White teas are the least processed of all teas. Traditional white teas are mostly grown in Fujian Province, China. They are generally picked when the buds are tightly enclosed in new leaves. This retains a silky, downy quality in the leaves. When you first drink white tea, it may seem quite tasteless – as if you were drinking hot water. However, after a while, you’ll become aware of a subtle change in your breath and at the back of your mouth. You will taste a soft, nourishing sweetness and eventually experience a similar sensation down your throat. With its natural buttery-sweetness, white tea replenishes without provoking insomnia or nervousness.
White tea is the most delicate tea in flavor and aroma, as the leaves are not rolled or crushed during processing. Camellia sinensis bushes that have large, fleshy leaf buds are used for most white teas today. Those leaf buds become Silver Needles white tea. If the next two leaves are picked and processed the same way, they yield White Peony white tea. This is an ideal tea to enjoy on its own, or with a variety of dishes. Foods with any amount of cream or fat content will enhance its natural flavor, and spread its calming effects to your meal or dessert.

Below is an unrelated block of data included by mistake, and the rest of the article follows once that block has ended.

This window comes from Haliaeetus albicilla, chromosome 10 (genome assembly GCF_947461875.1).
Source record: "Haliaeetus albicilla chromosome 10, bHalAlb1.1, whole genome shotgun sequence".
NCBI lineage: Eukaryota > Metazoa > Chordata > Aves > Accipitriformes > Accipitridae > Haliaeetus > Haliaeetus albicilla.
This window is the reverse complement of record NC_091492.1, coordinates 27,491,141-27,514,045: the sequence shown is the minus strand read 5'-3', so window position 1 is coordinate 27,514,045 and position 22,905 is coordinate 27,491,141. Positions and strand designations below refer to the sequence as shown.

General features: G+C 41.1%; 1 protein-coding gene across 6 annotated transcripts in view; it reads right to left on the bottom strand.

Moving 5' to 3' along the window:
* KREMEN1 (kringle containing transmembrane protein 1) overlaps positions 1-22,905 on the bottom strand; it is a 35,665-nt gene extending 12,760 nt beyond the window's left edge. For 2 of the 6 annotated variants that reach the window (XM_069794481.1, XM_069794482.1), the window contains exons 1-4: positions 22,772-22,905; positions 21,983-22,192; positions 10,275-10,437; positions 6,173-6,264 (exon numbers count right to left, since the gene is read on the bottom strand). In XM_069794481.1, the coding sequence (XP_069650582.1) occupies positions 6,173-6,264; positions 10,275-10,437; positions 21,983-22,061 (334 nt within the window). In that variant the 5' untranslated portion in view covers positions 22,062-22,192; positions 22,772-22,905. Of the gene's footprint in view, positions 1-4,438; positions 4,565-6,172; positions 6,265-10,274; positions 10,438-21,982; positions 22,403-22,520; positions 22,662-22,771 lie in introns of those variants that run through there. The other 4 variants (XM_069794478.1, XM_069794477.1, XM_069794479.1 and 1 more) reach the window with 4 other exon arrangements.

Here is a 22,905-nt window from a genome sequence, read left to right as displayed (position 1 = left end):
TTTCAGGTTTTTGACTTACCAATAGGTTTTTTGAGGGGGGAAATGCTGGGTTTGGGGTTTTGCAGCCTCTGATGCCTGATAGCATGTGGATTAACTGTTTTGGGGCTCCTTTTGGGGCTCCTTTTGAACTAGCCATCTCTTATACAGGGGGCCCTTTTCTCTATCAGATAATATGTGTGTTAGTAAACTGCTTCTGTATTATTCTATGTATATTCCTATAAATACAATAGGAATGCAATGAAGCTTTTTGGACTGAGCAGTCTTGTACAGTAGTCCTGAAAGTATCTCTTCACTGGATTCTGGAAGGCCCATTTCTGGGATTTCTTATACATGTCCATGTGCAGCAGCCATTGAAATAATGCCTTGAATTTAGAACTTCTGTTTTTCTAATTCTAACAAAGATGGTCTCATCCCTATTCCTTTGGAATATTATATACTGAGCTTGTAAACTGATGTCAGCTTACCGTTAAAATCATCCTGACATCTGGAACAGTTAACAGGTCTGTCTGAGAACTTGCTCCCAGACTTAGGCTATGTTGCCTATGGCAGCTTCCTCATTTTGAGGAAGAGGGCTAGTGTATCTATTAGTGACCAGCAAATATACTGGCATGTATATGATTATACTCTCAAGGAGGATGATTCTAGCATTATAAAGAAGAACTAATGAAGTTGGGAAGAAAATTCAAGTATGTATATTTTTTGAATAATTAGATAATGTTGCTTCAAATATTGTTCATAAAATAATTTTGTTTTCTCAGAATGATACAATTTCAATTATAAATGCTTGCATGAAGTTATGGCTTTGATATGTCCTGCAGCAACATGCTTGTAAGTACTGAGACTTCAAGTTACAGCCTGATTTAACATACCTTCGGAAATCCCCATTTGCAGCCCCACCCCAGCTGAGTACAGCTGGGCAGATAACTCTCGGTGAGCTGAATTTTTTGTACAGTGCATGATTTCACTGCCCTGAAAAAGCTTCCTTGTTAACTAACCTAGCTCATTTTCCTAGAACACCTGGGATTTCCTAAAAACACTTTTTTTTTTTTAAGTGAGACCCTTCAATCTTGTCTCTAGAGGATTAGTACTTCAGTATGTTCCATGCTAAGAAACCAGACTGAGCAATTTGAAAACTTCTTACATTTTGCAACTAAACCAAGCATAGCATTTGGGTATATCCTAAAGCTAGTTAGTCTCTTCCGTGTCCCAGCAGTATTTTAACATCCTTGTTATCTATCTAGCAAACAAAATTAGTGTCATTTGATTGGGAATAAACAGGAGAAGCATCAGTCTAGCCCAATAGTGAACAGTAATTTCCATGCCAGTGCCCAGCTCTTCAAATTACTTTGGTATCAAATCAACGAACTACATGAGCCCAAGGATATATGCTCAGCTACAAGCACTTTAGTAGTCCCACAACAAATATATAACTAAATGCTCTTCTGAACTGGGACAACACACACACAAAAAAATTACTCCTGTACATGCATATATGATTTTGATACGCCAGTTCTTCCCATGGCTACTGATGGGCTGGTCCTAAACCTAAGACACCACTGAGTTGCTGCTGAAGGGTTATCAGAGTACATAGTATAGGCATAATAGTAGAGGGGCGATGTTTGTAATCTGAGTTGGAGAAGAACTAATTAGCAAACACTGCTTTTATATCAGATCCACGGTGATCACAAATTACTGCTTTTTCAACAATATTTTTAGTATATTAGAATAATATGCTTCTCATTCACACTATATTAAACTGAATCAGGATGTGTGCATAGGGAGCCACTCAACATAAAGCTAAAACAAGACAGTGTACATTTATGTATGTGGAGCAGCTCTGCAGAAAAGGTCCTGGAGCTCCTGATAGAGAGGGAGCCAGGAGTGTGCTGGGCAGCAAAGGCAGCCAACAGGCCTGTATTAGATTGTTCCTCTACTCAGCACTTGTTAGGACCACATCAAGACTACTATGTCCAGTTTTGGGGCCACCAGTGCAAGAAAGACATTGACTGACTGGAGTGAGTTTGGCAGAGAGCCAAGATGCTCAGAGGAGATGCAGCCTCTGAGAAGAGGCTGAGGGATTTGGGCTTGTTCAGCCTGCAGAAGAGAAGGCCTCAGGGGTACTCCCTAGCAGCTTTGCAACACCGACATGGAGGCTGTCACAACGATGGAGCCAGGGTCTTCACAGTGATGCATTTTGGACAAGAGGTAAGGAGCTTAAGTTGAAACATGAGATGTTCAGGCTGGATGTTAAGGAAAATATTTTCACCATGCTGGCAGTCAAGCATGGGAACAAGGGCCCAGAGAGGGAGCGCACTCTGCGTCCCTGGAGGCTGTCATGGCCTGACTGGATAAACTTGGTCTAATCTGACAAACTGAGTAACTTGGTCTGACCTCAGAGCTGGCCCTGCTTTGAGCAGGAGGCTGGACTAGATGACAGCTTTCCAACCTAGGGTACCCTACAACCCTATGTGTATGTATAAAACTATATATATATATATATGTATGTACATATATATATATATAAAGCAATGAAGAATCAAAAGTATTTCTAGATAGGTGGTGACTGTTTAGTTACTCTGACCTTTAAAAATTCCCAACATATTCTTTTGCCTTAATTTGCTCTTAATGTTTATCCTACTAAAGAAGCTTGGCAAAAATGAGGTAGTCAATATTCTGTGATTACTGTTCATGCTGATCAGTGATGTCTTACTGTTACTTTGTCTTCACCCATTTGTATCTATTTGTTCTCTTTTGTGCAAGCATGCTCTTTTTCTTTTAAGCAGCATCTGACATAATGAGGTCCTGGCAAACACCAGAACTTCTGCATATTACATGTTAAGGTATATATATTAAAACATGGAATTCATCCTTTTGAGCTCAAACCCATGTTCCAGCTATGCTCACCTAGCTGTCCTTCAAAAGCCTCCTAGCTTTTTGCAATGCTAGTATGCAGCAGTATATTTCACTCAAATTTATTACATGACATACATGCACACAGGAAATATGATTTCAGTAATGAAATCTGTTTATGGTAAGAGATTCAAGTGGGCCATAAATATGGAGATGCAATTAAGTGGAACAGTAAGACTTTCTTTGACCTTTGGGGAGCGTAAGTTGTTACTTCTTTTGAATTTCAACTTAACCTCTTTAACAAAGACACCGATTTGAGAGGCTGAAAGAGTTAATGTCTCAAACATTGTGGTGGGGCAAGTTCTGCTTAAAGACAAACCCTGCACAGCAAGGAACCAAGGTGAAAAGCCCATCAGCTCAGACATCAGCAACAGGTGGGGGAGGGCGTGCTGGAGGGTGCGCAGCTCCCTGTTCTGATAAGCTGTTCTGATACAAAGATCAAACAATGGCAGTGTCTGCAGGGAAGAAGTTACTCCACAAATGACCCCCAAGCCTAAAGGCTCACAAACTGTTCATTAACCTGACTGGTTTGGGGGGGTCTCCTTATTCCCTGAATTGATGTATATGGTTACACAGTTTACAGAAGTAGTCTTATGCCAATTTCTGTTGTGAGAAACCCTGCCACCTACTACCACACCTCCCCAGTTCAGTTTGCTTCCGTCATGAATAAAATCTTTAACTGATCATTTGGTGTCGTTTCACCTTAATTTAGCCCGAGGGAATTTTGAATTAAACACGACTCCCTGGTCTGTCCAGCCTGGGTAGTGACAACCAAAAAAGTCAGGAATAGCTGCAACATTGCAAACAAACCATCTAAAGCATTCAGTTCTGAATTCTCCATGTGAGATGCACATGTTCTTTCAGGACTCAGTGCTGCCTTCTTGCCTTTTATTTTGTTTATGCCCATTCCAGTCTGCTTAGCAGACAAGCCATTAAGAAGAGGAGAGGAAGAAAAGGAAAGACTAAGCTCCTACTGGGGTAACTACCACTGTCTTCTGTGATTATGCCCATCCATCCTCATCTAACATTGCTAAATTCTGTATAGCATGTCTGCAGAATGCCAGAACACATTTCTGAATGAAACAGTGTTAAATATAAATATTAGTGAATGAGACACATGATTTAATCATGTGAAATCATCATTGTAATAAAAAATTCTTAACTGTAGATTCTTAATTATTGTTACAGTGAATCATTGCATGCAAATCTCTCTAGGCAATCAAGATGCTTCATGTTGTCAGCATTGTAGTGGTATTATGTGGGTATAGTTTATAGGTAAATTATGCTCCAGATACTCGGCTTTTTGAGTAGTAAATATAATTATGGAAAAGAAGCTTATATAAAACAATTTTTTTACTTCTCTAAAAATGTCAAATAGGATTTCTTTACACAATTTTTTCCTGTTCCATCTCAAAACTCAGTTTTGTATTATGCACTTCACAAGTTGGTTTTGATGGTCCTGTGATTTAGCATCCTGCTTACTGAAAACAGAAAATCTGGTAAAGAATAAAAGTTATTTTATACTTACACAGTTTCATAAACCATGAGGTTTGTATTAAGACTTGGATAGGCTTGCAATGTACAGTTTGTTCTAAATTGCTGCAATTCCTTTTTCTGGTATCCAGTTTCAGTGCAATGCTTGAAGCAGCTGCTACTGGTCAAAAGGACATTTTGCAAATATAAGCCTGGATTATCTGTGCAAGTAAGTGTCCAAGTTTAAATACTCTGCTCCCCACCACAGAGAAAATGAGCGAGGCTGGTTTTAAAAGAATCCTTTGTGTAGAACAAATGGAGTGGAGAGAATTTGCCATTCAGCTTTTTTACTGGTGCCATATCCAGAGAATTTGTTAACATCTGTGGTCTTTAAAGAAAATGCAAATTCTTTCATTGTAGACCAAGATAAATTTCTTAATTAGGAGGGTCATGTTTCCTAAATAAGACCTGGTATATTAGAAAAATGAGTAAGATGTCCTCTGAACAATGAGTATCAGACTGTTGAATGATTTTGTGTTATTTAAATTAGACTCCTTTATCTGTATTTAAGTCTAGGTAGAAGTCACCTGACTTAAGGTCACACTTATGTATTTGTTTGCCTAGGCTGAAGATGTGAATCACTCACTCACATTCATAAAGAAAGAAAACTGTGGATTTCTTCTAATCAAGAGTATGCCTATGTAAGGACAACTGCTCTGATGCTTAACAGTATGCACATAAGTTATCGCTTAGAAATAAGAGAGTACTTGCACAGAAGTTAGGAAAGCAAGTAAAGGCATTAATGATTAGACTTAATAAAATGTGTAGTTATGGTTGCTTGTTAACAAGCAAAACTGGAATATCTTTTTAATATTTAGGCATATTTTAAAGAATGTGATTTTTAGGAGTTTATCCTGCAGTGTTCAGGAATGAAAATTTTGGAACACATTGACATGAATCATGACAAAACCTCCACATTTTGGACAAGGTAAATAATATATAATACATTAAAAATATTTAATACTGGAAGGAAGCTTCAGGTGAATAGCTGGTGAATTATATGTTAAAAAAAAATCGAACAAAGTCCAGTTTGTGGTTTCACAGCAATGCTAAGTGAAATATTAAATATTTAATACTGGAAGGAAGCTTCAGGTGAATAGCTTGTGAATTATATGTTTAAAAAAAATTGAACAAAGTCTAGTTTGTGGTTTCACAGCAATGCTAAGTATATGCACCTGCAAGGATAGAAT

With flavors that are close to the heart of the tea plant, white teas were the favorite of the famous Chinese Tea Emperor in the 1100s, who was so preoccupied with his love of tea and his pursuit of the perfect cup, that he lost his empire to invading Mongols. White teas have since traditionally been used as a Tribute Tea to the Chinese Emperor. Long popular in China, they are just becoming well-known in America. Recent claims that white tea has less caffeine than green tea are often debatable. Caffeine content is sometimes more dependent on the part of the plant used, rather than on process.
With the tell-tale flavors of a white tea, Monkey Picked White is delicate, and buttery-smooth in flavor. You will taste a soft, nourishing sweetness with a slight hint of apricot and eventually experience a similar warmth and sweetness down your throat. Each tin yields 34 servings, which you can re-steep 2-3 times.
Author, Maria Uspenski, is the owner of The Tea Spot.
Image to the left is from The Tea Spot website product page.